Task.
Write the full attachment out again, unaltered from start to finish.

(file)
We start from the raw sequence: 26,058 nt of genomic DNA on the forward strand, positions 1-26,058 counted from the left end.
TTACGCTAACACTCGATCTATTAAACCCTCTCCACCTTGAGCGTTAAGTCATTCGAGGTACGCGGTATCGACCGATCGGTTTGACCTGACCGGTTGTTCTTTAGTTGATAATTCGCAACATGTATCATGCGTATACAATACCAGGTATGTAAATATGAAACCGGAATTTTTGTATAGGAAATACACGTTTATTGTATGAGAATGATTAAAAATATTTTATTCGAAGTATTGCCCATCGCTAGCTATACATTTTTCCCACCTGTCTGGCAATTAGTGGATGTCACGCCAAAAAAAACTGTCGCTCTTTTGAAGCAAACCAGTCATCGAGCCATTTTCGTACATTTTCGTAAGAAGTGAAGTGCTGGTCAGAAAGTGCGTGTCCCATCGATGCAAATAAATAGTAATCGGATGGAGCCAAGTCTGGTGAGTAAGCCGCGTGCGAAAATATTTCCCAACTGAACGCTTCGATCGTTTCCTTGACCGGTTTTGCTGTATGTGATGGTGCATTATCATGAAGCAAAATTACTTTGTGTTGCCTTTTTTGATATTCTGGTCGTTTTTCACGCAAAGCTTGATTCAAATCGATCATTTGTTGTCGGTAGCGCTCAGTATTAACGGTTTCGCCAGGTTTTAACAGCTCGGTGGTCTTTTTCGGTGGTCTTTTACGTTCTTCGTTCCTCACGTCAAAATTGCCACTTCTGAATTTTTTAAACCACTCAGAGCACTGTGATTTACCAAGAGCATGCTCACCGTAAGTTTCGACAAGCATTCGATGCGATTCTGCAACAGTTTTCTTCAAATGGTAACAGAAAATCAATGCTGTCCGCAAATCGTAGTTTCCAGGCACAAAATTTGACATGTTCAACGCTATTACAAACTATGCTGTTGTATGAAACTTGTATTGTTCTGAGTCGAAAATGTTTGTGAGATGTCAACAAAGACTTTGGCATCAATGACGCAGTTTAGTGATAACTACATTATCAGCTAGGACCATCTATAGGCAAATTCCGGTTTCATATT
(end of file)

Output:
We start from the raw sequence: 26,058 nt of genomic DNA on the forward strand, positions 1-26,058 counted from the left end.
TTACGCTAACACTCGATCTATTAAACCCTCTCCACCTTGAGCGTTAAGTCATTCGAGGTACGCGGTATCGACCGATCGGTTTGACCTGACCGGTTGTTCTTTAGTTGATAATTCGCAACATGTATCATGCGTATACAATACCAGGTATGTAAATATGAAACCGGAATTTTTGTATAGGAAATACACGTTTATTGTATGAGAATGATTAAAAATATTTTATTCGAAGTATTGCCCATCGCTAGCTATACATTTTTCCCACCTGTCTGGCAATTAGTGGATGTCACGCCAAAAAAAACTGTCGCTCTTTTGAAGCAAACCAGTCATCGAGCCATTTTCGTACATTTTCGTAAGAAGTGAAGTGCTGGTCAGAAAGTGCGTGTCCCATCGATGCAAATAAATAGTAATCGGATGGAGCCAAGTCTGGTGAGTAAGCCGCGTGCGAAAATATTTCCCAACTGAACGCTTCGATCGTTTCCTTGACCGGTTTTGCTGTATGTGATGGTGCATTATCATGAAGCAAAATTACTTTGTGTTGCCTTTTTTGATATTCTGGTCGTTTTTCACGCAAAGCTTGATTCAAATCGATCATTTGTTGTCGGTAGCGCTCAGTATTAACGGTTTCGCCAGGTTTTAACAGCTCGGTGGTCTTTTTCGGTGGTCTTTTACGTTCTTCGTTCCTCACGTCAAAATTGCCACTTCTGAATTTTTTAAACCACTCAGAGCACTGTGATTTACCAAGAGCATGCTCACCGTAAGTTTCGACAAGCATTCGATGCGATTCTGCAACAGTTTTCTTCAAATGGTAACAGAAAATCAATGCTGTCCGCAAATCGTAGTTTCCAGGCACAAAATTTGACATGTTCAACGCTATTACAAACTATGCTGTTGTATGAAACTTGTATTGTTCTGAGTCGAAAATGTTTGTGAGATGTCAACAAAGACTTTGGCATCAATGACGCAGTTTAGTGATAACTACATTATCAGCTAGGACCATCTATAGGCAAATTCCGGTTTCATATT